Intel under Japanese antitrust microscope

April 8, 2004 – Trade officials for Japan’s Fair Trade Commission raided three of Intel Corp.’s company’s offices on April 8, including its domestic headquarters in Tsukuba, investigating possible violations of antitrust laws.

The search targeted possible evidence that Intel used anticompetitive practices, including offering large discounts and threatening to stop shipments, to keep PC makers from using processors from AMD and other competitors, according to several media reports.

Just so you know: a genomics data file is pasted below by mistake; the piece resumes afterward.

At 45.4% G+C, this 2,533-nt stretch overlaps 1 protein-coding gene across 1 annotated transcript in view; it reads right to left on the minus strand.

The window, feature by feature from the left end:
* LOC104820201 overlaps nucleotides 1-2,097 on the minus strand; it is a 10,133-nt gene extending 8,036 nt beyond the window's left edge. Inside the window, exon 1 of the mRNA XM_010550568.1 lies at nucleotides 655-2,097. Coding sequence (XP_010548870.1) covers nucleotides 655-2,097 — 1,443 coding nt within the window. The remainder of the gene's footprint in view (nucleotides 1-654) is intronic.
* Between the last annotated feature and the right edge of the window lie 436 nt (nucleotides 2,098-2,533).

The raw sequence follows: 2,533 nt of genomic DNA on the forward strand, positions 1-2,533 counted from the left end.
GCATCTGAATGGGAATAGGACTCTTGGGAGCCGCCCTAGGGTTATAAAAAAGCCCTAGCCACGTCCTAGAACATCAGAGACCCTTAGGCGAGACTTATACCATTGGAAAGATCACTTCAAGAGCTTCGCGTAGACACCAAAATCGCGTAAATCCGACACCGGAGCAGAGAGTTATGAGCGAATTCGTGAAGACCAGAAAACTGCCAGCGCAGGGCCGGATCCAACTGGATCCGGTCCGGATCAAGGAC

Japan accounted for about 9% of Intel’s $30.1 billion in total worldwide revenues in 2003, a 42% increase from the previous year, and about 85% of all PCs shipped in Japan in 4Q03 incorporated Intel chips, according to the Associated Press. Intel faced similar antitrust scrutiny in the US in the late 1990s, but the FTC ended its investigation in 2000 without taking any action.


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